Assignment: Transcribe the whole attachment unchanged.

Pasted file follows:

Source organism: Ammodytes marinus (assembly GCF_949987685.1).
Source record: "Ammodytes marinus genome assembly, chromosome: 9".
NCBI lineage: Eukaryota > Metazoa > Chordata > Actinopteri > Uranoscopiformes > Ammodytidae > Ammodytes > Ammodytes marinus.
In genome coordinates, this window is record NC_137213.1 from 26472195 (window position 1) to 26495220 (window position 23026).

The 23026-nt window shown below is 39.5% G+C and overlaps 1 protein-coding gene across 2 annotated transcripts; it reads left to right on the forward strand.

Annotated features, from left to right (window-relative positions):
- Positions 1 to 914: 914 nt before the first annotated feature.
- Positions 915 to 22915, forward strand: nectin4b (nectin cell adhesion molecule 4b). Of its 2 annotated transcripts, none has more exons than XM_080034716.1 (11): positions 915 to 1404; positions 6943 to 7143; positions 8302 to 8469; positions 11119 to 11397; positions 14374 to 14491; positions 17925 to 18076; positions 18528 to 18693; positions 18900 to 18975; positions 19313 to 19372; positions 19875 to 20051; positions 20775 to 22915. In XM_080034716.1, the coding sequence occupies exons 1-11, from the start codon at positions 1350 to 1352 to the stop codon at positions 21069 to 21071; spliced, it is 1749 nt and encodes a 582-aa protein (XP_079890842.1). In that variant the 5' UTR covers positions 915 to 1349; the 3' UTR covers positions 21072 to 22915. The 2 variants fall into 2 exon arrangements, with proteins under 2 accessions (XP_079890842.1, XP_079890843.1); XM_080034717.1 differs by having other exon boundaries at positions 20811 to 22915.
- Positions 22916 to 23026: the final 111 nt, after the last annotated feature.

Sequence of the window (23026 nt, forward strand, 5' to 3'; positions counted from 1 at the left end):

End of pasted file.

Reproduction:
Source organism: Ammodytes marinus (assembly GCF_949987685.1).
Source record: "Ammodytes marinus genome assembly, chromosome: 9".
NCBI lineage: Eukaryota > Metazoa > Chordata > Actinopteri > Uranoscopiformes > Ammodytidae > Ammodytes > Ammodytes marinus.
In genome coordinates, this window is record NC_137213.1 from 26472195 (window position 1) to 26495220 (window position 23026).

The 23026-nt window shown below is 39.5% G+C and overlaps 1 protein-coding gene across 2 annotated transcripts; it reads left to right on the forward strand.

Annotated features, from left to right (window-relative positions):
- Positions 1 to 914: 914 nt before the first annotated feature.
- Positions 915 to 22915, forward strand: nectin4b (nectin cell adhesion molecule 4b). Of its 2 annotated transcripts, none has more exons than XM_080034716.1 (11): positions 915 to 1404; positions 6943 to 7143; positions 8302 to 8469; positions 11119 to 11397; positions 14374 to 14491; positions 17925 to 18076; positions 18528 to 18693; positions 18900 to 18975; positions 19313 to 19372; positions 19875 to 20051; positions 20775 to 22915. In XM_080034716.1, the coding sequence occupies exons 1-11, from the start codon at positions 1350 to 1352 to the stop codon at positions 21069 to 21071; spliced, it is 1749 nt and encodes a 582-aa protein (XP_079890842.1). In that variant the 5' UTR covers positions 915 to 1349; the 3' UTR covers positions 21072 to 22915. The 2 variants fall into 2 exon arrangements, with proteins under 2 accessions (XP_079890842.1, XP_079890843.1); XM_080034717.1 differs by having other exon boundaries at positions 20811 to 22915.
- Positions 22916 to 23026: the final 111 nt, after the last annotated feature.

Sequence of the window (23026 nt, forward strand, 5' to 3'; positions counted from 1 at the left end):